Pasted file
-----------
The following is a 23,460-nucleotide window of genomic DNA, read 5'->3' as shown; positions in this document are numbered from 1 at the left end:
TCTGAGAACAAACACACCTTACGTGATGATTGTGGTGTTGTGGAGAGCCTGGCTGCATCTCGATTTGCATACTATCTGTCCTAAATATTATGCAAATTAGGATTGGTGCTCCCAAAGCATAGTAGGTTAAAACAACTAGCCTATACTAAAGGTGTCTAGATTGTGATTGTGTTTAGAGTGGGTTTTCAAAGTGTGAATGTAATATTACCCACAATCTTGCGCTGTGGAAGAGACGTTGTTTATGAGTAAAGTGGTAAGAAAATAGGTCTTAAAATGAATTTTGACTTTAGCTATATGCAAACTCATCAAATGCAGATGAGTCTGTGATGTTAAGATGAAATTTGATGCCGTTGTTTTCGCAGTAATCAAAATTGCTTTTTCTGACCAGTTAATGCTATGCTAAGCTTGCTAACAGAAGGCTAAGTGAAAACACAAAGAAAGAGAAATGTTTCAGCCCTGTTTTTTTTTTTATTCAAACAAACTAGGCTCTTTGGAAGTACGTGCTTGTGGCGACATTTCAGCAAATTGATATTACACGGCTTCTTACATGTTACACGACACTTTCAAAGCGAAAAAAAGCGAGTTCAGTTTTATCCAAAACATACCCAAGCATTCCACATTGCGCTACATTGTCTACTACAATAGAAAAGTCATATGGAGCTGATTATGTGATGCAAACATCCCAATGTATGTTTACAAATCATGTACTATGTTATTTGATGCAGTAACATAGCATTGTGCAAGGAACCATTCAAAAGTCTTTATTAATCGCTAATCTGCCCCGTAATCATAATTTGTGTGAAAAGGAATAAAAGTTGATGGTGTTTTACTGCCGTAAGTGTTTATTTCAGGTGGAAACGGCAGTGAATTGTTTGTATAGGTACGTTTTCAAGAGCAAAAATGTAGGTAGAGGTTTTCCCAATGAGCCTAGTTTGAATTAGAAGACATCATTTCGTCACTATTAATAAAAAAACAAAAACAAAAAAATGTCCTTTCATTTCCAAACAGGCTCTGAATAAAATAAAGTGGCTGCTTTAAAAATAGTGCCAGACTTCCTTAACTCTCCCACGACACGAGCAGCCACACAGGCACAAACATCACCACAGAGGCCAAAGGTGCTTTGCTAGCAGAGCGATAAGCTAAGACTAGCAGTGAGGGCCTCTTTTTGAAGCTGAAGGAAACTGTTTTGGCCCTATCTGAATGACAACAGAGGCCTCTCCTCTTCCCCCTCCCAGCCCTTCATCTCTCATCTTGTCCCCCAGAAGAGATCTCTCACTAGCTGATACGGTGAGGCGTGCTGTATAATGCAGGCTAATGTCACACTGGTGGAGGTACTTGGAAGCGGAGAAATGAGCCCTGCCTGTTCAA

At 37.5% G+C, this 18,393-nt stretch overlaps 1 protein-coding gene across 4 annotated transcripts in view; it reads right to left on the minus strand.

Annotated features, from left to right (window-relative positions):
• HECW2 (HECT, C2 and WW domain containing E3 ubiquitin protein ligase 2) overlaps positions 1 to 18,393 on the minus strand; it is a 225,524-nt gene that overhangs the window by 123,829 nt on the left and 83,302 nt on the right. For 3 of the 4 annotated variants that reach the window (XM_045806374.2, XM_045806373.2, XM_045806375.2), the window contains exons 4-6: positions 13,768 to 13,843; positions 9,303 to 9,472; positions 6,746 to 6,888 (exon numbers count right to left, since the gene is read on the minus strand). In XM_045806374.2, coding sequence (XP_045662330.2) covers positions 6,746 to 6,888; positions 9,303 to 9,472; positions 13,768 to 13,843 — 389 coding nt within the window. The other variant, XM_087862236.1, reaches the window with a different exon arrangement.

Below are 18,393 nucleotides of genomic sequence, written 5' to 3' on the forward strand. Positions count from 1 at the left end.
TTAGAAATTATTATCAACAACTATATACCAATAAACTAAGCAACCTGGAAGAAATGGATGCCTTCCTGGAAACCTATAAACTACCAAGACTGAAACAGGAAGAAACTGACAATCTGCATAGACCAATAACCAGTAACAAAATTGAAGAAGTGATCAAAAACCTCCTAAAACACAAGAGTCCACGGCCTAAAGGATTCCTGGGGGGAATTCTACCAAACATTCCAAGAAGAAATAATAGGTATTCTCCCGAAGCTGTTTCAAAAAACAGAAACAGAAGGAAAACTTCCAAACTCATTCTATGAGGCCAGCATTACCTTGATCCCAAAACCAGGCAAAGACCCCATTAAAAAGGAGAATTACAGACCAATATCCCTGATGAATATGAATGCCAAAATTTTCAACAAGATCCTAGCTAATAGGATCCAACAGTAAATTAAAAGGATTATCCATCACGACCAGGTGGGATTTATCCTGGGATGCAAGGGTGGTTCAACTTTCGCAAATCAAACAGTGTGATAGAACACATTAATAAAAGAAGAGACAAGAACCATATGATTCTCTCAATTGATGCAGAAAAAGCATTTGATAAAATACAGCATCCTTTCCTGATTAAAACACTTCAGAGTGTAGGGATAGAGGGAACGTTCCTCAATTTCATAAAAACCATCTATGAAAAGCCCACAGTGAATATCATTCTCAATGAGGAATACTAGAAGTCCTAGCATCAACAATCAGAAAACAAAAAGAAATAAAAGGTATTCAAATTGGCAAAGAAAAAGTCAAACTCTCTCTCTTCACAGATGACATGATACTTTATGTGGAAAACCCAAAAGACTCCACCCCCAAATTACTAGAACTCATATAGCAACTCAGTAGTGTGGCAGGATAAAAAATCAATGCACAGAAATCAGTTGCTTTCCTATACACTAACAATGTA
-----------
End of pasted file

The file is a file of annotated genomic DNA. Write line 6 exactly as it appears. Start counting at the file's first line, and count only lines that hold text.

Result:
Below are 18,393 nucleotides of genomic sequence, written 5' to 3' on the forward strand. Positions count from 1 at the left end.